10 top resources for craft businesses

Although this blog has so far mostly been full of pictures of the pretty things in life, we are in the process of setting up our own craft business and thought we would share some of the useful resources we’ve found with you. These tips are obviously great for people setting up a new business but I guess they are also a useful tool for established businesses to act as a reminder or check list of what you should be doing.

1. Craftbusiness Ten tips from Rory Gear, an expert in setting up and running new businesses.

2. Startacraftbusiness Chock chock chock full of useful information specifically aimed at setting up a craft business. We particularly like this page about promoting your business online.

3. Craftscouncil This is a useful FAQ page from the Crafts Council; the “national development agency for contemporary craft”.

4. Craftsforum A forum full of friendly, knowledgeable people answering all sorts of questions about setting up a craft business… they’ve been there and done it themselves.

5. Craftytips Some useful tips and information about using Facebook to boost your craft business.

6. Brightoncraftaganza A personal story of setting up a website for a new craft business.

7. HMRevenue&Customs For the more scary bits; how to register your new craft business for tax and national insurance purposes. It might seem scary but its very important and the site is very easy to use.

8. Etsy If you decide that you want to use Etsy to sell your lovingly handmade items and not have to worry about setting up your own website, this page has the information you need.

9. Craftbusinesstips A fun, useful A-Z of tips for setting up a craft business.

and last but by no means least…

10. Clairescrafts One mum’s inspiring story of setting up her own craft business.

I hope some of these sites will be useful to you, they’ve sure helped us on our journey so far.

In other Home Stitched Home news, we had another little business meeting tonight over a cuppa and played with yet more buttons; I promise that this isn’t all we do! We also made further decisions on our packaging, all I’ll say is hot pink twine… its beautiful!

Thanks for reading

Louise x

Its official… we’ve made a decision!!

So, after a couple of ‘business meetings’; aka drinking tea, playing with fabrics and brown paper bags with a bit of business talk thrown in for good measure; we’ve decided that a dedicated shop website is not for us at the moment. Neither of us have any experience of building a site, nor want to fork out yet for a website designer to do it for us so we’re channeling our inner social-networking goddesses and selling through a Facebook business page. I don’t know why we didn’t think of this in the first place, well I do… we had big dreams, but we’re now being realistic and taking baby steps, building up to our own online shop in time.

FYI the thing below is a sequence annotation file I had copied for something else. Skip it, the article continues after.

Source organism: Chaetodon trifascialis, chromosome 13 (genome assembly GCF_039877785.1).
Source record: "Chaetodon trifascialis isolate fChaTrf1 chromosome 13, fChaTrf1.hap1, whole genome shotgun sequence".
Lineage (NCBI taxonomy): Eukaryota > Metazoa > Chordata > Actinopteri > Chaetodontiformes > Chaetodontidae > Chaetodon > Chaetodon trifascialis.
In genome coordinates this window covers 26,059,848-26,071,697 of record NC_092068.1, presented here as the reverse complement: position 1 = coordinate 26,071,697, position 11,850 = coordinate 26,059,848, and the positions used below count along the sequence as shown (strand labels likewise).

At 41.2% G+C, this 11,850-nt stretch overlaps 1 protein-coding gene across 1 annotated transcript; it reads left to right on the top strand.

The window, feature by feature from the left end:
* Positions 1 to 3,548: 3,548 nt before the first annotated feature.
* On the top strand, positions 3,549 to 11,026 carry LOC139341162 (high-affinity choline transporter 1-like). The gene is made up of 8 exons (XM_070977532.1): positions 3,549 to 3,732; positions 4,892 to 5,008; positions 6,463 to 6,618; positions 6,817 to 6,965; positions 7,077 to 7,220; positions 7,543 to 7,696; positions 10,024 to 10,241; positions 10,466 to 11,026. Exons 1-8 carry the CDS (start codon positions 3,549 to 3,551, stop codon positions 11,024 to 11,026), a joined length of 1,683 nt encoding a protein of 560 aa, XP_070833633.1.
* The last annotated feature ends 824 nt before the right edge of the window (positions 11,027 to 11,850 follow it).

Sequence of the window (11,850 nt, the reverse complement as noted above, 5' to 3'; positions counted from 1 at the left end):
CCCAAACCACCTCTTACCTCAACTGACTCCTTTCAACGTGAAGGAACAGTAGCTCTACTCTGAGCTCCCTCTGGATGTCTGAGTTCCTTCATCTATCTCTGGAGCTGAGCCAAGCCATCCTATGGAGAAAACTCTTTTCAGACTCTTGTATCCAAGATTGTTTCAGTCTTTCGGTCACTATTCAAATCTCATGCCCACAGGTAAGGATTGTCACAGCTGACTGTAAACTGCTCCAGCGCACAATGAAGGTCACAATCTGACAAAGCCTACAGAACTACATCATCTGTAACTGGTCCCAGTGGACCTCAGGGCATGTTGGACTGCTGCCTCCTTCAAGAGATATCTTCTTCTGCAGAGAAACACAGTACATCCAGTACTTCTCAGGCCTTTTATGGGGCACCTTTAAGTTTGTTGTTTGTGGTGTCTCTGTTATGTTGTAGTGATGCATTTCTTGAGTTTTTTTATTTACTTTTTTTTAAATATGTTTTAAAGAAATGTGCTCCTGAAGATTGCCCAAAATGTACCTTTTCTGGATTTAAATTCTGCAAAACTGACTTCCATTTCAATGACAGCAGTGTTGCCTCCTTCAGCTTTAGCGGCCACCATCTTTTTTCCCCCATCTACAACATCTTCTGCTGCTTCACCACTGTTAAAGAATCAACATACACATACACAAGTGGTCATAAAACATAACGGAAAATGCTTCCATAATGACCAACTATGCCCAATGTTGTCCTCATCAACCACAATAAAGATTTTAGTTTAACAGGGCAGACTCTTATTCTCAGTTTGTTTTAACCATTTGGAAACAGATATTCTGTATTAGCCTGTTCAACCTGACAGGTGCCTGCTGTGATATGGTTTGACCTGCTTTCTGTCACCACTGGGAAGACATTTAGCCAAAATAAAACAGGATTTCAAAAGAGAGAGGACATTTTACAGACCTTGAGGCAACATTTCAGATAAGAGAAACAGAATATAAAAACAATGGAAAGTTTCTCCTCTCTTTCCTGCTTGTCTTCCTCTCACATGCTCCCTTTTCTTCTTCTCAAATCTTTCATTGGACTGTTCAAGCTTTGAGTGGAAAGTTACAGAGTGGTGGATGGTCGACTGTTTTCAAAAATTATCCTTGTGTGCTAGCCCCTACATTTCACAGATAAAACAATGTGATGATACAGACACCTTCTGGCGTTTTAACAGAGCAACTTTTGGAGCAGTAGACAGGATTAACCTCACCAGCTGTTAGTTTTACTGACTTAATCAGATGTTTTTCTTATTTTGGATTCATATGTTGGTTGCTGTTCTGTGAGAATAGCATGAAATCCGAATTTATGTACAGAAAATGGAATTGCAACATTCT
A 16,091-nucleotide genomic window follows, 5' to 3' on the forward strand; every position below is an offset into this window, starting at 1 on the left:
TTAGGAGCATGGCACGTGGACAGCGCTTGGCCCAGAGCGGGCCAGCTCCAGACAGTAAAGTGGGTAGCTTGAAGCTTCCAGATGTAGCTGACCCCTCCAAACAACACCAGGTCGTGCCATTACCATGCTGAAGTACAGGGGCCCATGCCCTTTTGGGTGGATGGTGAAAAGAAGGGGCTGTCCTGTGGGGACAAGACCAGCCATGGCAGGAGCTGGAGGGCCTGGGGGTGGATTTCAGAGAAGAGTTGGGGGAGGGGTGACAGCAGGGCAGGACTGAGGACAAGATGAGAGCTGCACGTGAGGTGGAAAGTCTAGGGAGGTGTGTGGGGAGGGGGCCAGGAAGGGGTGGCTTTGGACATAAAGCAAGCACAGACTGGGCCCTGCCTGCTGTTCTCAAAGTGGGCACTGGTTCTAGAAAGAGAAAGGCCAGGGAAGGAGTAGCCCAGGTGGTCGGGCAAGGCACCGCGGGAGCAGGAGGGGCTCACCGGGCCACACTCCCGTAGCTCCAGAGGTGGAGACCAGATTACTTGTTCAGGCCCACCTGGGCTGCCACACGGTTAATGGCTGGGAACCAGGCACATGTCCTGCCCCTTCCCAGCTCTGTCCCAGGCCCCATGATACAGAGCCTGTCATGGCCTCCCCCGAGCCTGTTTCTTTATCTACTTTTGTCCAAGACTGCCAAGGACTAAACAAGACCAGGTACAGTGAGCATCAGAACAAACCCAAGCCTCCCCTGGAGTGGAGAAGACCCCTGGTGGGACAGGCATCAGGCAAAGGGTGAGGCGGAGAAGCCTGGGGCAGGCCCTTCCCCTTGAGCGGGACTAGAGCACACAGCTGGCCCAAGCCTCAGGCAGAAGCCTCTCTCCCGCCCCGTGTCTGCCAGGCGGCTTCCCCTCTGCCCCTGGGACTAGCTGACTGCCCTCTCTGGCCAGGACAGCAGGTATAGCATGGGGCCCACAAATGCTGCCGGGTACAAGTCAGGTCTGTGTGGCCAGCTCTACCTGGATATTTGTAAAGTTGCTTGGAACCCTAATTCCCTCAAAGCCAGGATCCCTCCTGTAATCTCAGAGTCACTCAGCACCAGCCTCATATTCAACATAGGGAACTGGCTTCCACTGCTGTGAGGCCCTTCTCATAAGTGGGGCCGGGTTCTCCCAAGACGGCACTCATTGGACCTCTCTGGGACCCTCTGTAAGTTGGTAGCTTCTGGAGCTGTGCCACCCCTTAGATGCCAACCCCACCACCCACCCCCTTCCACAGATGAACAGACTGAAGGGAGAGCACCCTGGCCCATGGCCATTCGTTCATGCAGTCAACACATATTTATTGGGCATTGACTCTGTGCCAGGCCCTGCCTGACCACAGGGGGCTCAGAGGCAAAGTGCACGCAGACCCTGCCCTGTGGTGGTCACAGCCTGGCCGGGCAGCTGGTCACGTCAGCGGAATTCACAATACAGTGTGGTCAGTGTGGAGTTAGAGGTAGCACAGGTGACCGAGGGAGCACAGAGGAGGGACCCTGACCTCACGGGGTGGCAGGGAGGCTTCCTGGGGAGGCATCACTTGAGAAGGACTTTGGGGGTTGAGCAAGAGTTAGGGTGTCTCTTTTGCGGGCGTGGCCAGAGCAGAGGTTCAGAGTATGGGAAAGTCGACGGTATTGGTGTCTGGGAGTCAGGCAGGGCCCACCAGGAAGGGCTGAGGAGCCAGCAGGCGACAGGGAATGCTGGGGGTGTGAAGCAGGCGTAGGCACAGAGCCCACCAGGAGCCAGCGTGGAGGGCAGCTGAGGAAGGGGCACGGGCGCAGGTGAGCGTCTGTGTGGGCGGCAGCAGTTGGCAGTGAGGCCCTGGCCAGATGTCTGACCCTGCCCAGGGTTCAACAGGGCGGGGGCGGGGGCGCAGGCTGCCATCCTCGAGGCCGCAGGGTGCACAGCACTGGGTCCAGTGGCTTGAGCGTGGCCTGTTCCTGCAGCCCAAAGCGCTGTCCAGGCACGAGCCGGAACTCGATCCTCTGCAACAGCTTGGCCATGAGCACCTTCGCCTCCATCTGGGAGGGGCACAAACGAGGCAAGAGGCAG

So that was tonights decision, well one decision anyway; the other was the packaging we’re going to use and oh my goodness that was a much more exciting decision to make! We played around with our brown paper bags and bits of ribbon and twine, its lovely how such simple, modest items made us so happy; it felt like being a child again!

Talking of feeling like a child, we also emptied out my button tin so we could play with the buttons while we were talking! It reminded us of playing with Mum and Grandma’s button tins when we were younger, and like both of them mine are kept in an old Golden Syrup tin!

Other recent (more boring, but essential) decisions have been to register with HMRC as a Partnership and to decide on a business bank account. They felt like mildly exciting decisions at the time because that really was the ‘proper’ beginnings of Home Stitched Home, and I guess they are important business decisions but they’re not the most thrilling ones to write about or read so i’ll leave them there!

I guess the biggest decision we made tonight, and it was just as Rowenna was leaving my house, was to buy some supplies next week and start making up the kits themselves ready to put them on Facebook. This is hugely exhilarating but we didn’t really celebrate making this decision, we just said our goodbyes as it is getting late, this is why I thought I would quickly pen this post to shout loudly from the online rooftops….

“We are buying lots of pretty fabrics next week and putting together some of our Home Stitched Home Sewing Kits ready to sell, our little business will be up and running and I couldn’t be more thrilled! Im so excited!”

There, that feels better! Hopefully the funny buzzing feeling I’ve got inside will quieten down and let me get some beauty sleep!

Thanks for indulging me

Louise x